Finet added that success often comes from a human-centered approach, or seeing the people who commit crimes as human beings and working to understand what in their lives led them to commit those crimes. That I followed by working with the people to address the underlying causes, putting them on a more positive path in life.

“I find an event like this invigorating,” said Finet. “I love spending time in the library and learning new things, so having the chance to experience this today and hear about this research is great.”

Kayla Thrasher, a junior in the social work program, explored the topic of gun violence in the United States.

“Specifically within the last 10 to 20 years, gun violence has become a major issue in this country,” Thrasher said. “There is sadly a lot of information for research on it because it is such a common occurrence. For people in my generation, it’s inescapable. We experience it every day, and it’s a topic I’m very interested in.”

Thrasher said that she learned that there are more guns than people in the U.S. and that firearms are the leading cause of death for children. Yet, Thrasher supports Second Amendment rights with the addition of background checks for someone to own a weapon and limits on the types of guns available to the public.

“Automatic weapons aren’t necessary for civilians to own, in my opinion,” Thrasher said.

Chase Poulsen, Ph.D., the chair of the Department of Clinical Health Professions and associate professor in the respiratory therapy program at RUC, presented research from his dissertation on clinical simulation and how it benefits healthcare students.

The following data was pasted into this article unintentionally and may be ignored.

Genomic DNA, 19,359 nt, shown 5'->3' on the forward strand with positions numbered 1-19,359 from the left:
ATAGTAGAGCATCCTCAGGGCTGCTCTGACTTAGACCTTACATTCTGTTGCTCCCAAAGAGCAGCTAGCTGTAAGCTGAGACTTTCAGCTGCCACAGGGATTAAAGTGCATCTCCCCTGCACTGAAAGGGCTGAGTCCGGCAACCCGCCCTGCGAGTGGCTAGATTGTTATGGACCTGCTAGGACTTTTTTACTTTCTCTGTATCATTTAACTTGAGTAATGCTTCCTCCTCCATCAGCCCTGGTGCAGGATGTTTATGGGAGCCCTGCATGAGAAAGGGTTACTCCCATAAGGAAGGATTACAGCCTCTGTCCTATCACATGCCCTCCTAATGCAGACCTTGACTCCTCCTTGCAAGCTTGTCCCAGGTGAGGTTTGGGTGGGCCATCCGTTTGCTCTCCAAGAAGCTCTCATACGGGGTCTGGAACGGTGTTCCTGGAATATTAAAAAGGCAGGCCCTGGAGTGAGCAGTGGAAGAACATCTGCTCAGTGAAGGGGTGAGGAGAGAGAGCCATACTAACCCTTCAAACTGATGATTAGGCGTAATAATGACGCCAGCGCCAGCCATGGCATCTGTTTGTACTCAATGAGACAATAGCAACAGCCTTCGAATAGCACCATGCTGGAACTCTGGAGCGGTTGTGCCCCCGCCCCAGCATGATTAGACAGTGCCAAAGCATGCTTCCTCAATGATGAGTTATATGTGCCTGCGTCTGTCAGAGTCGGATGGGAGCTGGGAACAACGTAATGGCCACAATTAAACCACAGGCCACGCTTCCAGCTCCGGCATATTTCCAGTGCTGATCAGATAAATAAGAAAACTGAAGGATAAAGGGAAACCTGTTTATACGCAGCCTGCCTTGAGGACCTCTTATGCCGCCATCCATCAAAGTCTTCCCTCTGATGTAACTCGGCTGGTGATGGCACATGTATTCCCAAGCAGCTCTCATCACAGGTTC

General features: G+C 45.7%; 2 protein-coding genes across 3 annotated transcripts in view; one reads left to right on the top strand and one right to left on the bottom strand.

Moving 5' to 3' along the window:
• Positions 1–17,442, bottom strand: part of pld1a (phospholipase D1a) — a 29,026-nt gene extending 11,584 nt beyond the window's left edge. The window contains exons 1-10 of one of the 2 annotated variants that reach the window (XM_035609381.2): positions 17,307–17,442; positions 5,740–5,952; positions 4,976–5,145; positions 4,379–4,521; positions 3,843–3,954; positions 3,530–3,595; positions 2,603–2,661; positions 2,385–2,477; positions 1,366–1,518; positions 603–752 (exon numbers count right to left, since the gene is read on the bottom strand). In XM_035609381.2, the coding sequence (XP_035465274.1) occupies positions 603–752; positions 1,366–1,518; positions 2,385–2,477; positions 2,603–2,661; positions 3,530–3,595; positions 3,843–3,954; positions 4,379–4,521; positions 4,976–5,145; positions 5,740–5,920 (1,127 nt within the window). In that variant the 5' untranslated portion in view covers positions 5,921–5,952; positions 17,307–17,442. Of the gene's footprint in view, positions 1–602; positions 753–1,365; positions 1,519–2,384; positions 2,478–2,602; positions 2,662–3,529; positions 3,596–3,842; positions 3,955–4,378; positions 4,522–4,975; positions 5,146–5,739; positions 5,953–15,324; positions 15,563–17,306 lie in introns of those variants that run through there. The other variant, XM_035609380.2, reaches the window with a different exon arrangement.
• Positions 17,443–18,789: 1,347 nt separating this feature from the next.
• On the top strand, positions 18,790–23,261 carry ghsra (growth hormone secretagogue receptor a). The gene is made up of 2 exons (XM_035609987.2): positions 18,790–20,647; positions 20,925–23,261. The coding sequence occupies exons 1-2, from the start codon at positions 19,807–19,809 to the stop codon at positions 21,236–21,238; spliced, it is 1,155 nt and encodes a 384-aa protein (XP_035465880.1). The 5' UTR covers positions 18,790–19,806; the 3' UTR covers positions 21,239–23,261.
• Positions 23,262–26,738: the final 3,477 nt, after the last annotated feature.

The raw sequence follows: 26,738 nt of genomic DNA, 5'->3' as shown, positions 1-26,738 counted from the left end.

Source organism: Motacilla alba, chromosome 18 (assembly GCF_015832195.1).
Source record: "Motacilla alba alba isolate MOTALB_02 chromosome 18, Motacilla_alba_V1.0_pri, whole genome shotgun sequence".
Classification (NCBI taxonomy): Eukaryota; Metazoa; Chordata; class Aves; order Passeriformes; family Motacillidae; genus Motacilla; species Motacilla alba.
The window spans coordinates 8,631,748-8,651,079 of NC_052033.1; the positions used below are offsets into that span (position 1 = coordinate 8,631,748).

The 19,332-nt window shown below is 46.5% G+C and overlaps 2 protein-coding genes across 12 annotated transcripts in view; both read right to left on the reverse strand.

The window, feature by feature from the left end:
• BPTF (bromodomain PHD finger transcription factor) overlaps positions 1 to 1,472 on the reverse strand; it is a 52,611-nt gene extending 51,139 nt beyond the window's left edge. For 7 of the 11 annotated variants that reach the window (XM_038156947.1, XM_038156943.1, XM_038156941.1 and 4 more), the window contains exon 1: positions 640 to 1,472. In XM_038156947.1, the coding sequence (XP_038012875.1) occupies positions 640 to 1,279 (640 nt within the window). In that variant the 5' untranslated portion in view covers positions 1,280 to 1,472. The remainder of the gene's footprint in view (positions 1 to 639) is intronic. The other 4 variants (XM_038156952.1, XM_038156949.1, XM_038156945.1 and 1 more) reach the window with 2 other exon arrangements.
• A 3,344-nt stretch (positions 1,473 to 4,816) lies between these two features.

Chase Poulsen, chair of the Department of Clinical Health Professions and associate professor in respiratory therapy, talks about his research results on clinical simulations.


Physician Assistant students (from left) Riley Hoch, Karah Roach, Alyssa Choo and Sidney Raymond.


Master of Social Work student Mary Beth Sutphin presents her poster to symposium organizer Kerry Vandergrift.

Specifically, Poulsen and his collaborators – respiratory therapy program director of clinical education and instructor Kathy Pellant and assistant professor Douglas Wright – looked at both quantitative and qualitative data collected from 77 nursing and respiratory therapy students during a two-week period around a clinical simulation exercise. In these simulations, students worked together in teams during a mock disaster event like a natural disaster or large-scale accident to assess patients and develop collaboration skills.